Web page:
Challenges of girl child education

Table of Content

Education has been variously described, including the analogy that likened education to the description of the elephant by the blind man. This means education can be seen from different perspectives. Nonetheless, education is what one experience from the cradle to the grave. That is what you learn and experience from birth to death. Education is a fundamental right for girls and fulfilling this basic right is the only way to realize other rights of the girl child. In Nigeria, there is a sharp decline the standard of education, particularly in the northern part of the country and there is corresponding decrease in girls’ enrolment, retention, and completion of senior secondary school in the region. A girl is a female child, a young unmarried woman, a single or married woman at any age. Education for the girl-child just as any other child is generally considered to be one of the core rights, as the basis for achieving other rights. Article 1 of the world declaration on the rights of the child to education which emanated from UN Conference in 1990 articulated that: “every person, child, youth, and adult shall be able to benefit from educational opportunities designed to meet the basic learning needs”.

Particular attention was paid in the Article 3 of the above declaration to women and girls geared towards removing every obstacle that hampers active participation. Discrimination was clearly removed as this opportunity must be enjoyed by poor, undeserved groups, street and working girls etc. It is rather unfortunate that even in the 21st Century, the female Nigerian child, especially in the northern part of Nigeria, is denied equal access to education and several of them are exposed to harmful traditional practices like Female Genital Mutilation (FGM), denial of education, child trafficking etc. statistical monitoring of education revealed that the national literacy rate of female is only 56% as compared to 72% for male. While in other states, female literacy, enrolment and achievement rates are much more and reasonably lower to their male counterparts. Jigawa state record girls’ completion rate as low as 7.8%. According to UNICEF current statistics, Nigeria is among the West African countries that have highest number of girls that are out of school. More than 75 percent of the 12 million children out of school are girls in some parts of the country; a huge gap exists between the number of boys and girls in school. The worst scenario can be found in the north, where for instance in Jigawa State the net enrolment rate for girls who secured schools by 2008 was 22%.

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Study on girls education revealed factors affecting girl-child education as : cost of education/ poverty; school environment; government policies and their implementation; culture off the people of early marriage; parents unwillingness to send their daughters to school due to the position of girls in the family. These factors cause girls to drop out of school and deprive them from pursuing their education. It is also linked to early sexual initiation, and early exposure to reproductive risk, and unattended first birth, and related health and social problems like Vesico Vaginal Fistula (VVF), divorce, broken homes etc which by extension has its attendant consequences on the society. The prospects of girl- child education cannot be quantified. It is a common adage that says; “when you educate a woman, you educate a home and a nation, and in turn the society will be better for it”. The unique and far reaching benefits of educating the girl-child include the proven fact that educating her is the best investment for societal development. The short and long term benefits to girls are based on the evidence that educated girls develop essential life skills, including self confidence, the ability to participate effectively in society and protect themselves from HIV/AIDS infection, sexual exploitation, and pressures for early marriage and child birth. Above all, it provides for equal rights, equal opportunities and progress for all.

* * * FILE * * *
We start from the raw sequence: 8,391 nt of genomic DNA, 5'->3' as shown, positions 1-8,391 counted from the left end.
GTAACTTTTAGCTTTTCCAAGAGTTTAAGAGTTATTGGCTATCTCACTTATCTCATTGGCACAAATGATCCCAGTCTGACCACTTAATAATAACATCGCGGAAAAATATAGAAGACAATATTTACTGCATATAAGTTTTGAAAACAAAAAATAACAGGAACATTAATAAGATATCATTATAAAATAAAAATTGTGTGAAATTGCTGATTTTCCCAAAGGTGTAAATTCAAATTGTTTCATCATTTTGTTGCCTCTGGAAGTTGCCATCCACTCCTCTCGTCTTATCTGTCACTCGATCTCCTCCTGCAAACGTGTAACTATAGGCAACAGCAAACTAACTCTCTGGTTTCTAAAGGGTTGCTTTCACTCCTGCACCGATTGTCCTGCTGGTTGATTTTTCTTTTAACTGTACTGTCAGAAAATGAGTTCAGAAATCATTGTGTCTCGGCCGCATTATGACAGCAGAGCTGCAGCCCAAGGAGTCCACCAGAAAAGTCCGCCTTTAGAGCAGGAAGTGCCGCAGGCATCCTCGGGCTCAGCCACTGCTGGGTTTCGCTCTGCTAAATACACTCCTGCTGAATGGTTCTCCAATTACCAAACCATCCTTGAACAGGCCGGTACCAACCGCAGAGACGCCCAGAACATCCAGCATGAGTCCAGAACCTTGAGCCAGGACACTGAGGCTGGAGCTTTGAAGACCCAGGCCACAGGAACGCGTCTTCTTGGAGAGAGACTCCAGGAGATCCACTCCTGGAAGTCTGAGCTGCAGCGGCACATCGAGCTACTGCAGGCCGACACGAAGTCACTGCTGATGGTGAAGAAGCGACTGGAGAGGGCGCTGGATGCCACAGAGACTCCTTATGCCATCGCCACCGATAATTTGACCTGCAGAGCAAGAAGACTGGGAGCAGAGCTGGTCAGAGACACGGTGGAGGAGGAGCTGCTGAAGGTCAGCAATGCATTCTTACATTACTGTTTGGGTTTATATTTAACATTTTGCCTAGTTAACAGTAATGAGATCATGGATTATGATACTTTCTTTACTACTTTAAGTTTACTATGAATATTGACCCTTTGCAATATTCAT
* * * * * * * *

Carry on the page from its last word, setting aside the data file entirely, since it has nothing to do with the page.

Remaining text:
Despite the above mentioned benefits to girl- child education, yet a lot of challenges bedevilled it particularly in the North just as there is the problem of boy-child education in the South East. However, the way forward could be adopting the following: girls need a safe and supportive environment, free from abuse, with separate toilet facilities, safe drinking water, equal attention with boys and a gender sensitive curriculum. The school curriculum also needs to be revisited, to ensure gender and cultural sensitivity and to include life skills, HIV/AIDS education, citizenship and conflict resolution. Non-formal education, essential to increasing access for out of school girls, needs to be accredited as a complementary means of learning. Nomadic and Quranic forms of education require our support towards building a more effective and comprehensive curriculum. Child protection measures also need to be implemented to prevent exploitation that all too often keeps children, especially girls, away from school.

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Challenges of girl child education. (2016, Jun 25). Retrieved from

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